Use 1/4 teaspoon of ground ginger for each tablespoon of fresh grated ginger as a substitute. If the recipe calls for 1 tablespoon of minced fresh ginger, use 1/2 teaspoon of ground ginger.
Ginger root comes from the rhizome of the ginger plant, a tropical plant commonly cultivated in India. It flavors gingerbread, gingersnaps, pumpkin pie, is served with sushi and adds zest to marinades for meat and fish. It is used fresh, pickled or dried. Fresh ginger can be kept in the freezer and is sliced or grated as needed. Japanese cooks favor pickled ginger. Dried ginger is the most common form used for baking.Learn More
A single tablespoon of fresh ginger root is equal to one-fourth of a teaspoon of dried ginger. Crystallized ginger can also be substituted for fresh ginger once the sugar is washed off, where one-fourth a cup of minced crystallized ginger is equal to a tablespoon of fresh minced ginger.Full Answer >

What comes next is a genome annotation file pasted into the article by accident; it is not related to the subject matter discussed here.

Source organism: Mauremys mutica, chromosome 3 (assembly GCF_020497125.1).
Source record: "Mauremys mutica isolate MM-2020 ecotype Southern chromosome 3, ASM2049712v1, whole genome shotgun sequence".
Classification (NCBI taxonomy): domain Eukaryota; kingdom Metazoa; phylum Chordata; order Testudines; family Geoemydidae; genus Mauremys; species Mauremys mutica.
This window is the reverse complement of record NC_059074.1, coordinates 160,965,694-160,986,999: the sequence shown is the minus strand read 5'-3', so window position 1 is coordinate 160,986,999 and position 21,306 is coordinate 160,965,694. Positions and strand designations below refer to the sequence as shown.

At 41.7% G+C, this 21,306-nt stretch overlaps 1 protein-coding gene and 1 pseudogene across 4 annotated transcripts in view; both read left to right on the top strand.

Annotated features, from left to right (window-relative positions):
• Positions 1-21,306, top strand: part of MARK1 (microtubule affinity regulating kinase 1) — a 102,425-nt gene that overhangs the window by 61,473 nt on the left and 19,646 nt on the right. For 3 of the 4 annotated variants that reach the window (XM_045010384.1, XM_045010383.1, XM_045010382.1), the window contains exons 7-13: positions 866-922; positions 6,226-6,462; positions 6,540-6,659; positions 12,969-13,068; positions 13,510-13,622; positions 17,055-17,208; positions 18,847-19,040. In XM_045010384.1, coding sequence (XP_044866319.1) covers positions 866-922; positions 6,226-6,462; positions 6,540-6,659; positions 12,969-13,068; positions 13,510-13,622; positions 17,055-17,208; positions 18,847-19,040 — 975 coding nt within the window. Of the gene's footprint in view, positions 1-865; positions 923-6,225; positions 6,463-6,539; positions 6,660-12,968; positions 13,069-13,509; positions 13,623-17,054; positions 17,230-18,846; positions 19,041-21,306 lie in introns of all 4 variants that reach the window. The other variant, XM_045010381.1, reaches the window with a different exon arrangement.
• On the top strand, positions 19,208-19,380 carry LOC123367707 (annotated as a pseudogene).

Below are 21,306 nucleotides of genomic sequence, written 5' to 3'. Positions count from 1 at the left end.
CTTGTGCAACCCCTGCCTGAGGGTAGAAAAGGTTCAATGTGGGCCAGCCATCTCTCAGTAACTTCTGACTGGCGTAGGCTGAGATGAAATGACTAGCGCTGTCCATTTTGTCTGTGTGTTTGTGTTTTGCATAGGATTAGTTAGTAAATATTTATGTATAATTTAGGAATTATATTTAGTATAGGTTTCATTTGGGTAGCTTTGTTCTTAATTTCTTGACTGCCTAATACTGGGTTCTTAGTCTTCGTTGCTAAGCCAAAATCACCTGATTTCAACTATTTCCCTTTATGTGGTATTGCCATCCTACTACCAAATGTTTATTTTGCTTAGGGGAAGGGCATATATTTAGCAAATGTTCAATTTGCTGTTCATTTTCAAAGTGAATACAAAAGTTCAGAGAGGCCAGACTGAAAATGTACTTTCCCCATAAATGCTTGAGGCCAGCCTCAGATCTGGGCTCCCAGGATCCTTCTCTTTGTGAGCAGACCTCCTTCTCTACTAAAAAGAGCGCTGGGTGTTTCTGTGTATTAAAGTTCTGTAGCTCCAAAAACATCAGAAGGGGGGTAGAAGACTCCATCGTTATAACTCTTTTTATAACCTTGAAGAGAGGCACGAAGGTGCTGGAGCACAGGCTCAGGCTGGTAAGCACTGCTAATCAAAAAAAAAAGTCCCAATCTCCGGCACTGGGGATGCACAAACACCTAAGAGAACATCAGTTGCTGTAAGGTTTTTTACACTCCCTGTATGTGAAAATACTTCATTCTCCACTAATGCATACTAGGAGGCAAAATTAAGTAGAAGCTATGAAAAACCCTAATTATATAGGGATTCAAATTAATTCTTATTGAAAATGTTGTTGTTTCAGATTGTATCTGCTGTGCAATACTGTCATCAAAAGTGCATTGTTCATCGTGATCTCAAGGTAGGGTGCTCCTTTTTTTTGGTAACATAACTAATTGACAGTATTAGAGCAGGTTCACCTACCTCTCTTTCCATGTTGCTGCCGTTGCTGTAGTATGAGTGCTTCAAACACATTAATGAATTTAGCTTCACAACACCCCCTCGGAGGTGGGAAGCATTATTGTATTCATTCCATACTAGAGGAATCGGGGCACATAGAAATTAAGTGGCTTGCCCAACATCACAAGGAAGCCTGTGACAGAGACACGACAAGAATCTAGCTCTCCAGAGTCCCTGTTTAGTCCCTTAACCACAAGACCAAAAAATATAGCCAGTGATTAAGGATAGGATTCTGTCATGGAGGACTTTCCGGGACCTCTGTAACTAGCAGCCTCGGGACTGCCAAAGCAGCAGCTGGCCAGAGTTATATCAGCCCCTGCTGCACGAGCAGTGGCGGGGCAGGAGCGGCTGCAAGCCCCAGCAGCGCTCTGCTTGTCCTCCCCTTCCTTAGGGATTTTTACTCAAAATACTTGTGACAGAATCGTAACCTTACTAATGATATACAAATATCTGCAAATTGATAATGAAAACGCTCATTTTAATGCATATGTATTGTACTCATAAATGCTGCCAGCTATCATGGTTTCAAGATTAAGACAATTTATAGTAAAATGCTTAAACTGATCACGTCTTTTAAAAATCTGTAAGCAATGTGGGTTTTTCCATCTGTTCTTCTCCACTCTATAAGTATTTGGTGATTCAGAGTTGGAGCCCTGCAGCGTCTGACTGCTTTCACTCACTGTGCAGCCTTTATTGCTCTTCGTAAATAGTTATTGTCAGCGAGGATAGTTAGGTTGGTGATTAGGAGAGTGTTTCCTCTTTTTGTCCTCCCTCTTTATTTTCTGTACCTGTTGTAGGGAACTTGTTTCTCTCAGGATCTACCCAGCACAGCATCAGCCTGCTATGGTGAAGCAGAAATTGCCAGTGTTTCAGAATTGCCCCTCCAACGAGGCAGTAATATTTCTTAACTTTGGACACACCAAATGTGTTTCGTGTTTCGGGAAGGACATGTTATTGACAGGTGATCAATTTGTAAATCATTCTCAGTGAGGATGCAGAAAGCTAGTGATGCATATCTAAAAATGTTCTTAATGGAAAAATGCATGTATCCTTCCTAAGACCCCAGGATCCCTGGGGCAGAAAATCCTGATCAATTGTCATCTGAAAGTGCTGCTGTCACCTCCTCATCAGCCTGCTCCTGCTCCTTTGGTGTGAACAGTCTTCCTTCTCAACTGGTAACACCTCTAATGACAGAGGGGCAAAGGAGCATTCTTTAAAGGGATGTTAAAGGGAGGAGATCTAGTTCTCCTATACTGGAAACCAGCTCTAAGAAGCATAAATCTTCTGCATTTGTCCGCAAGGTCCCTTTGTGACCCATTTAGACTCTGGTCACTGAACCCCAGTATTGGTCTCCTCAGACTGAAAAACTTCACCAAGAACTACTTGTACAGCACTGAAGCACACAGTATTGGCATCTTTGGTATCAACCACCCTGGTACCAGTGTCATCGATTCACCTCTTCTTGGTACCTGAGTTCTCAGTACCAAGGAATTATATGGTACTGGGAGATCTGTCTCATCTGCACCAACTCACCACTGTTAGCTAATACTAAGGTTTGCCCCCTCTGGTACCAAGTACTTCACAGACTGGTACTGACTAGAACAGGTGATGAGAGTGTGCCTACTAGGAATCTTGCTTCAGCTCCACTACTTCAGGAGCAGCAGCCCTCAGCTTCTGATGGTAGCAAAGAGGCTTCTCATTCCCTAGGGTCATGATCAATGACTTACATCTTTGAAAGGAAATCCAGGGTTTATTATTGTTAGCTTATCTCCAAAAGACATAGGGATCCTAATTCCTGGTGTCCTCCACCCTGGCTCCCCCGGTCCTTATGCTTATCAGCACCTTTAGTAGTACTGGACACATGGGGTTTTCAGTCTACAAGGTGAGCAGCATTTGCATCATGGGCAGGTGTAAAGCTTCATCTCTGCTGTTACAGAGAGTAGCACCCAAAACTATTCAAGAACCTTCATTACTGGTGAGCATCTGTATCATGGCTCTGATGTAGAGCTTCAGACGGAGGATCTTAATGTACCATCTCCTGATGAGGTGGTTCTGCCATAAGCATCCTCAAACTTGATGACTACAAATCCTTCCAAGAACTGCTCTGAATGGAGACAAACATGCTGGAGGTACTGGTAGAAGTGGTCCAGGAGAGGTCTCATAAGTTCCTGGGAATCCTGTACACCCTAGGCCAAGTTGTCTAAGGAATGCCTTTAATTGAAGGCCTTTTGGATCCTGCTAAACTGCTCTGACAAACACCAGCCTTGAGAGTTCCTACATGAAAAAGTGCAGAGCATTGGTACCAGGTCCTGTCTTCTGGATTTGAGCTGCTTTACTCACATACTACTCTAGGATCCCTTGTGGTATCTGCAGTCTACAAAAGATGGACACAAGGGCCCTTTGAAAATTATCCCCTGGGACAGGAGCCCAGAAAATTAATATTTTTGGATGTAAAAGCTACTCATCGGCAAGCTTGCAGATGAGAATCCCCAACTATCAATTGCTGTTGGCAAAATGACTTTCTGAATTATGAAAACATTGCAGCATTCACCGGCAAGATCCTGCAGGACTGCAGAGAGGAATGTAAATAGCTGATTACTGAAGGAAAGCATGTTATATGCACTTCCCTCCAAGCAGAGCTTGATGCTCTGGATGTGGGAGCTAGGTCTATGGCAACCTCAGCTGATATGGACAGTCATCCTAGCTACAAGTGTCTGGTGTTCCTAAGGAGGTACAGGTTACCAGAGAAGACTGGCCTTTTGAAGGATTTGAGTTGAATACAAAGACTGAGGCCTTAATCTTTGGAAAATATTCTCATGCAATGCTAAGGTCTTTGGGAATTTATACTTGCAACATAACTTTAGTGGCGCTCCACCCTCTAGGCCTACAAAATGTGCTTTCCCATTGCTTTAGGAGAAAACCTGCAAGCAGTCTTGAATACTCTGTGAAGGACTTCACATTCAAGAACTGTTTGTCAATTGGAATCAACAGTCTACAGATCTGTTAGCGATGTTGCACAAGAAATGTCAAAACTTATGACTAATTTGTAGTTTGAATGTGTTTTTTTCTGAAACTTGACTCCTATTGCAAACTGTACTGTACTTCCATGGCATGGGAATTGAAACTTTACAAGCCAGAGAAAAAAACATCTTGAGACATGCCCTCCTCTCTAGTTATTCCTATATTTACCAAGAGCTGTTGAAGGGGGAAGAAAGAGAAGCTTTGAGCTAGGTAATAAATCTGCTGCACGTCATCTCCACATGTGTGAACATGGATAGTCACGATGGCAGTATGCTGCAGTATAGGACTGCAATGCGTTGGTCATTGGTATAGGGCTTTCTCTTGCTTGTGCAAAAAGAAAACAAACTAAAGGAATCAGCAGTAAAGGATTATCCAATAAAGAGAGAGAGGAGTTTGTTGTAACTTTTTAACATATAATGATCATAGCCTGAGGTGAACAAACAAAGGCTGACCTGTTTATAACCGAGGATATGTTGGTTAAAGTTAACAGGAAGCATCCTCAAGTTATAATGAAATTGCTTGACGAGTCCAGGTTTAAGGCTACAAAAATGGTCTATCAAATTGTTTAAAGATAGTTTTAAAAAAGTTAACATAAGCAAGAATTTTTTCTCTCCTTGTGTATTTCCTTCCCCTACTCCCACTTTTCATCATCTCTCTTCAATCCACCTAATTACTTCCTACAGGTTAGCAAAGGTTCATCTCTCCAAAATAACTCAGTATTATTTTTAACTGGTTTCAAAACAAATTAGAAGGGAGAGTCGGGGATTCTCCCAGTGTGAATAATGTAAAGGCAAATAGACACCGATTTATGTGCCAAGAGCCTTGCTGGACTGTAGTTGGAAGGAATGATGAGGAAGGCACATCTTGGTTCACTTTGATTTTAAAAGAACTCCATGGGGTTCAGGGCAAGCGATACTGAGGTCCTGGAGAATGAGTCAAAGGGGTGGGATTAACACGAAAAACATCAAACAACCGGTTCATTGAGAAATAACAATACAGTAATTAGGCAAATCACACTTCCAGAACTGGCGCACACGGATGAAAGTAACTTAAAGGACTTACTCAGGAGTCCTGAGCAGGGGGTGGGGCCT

When substituting applesauce for eggs in a recipe, use 1/3 cup of applesauce for each egg. Alternately, 1/4 cup of applesauce plus 1 teaspoon of baking soda is effective as well.Full Answer >
A single clove of garlic is equal to 1/2 teaspoon of minced garlic, which is the same as 1 teaspoon of chopped garlic. If the cook only has dry garlic, she should use 1/8 teaspoon of garlic powder or 1/4 teaspoon of granulated garlic.Full Answer >
While it's hard to know exactly because it varies by size, a medium onion minces to about a cup. Depending on the size and how finely the onion is minced, it may yield up to 2 cups.Full Answer >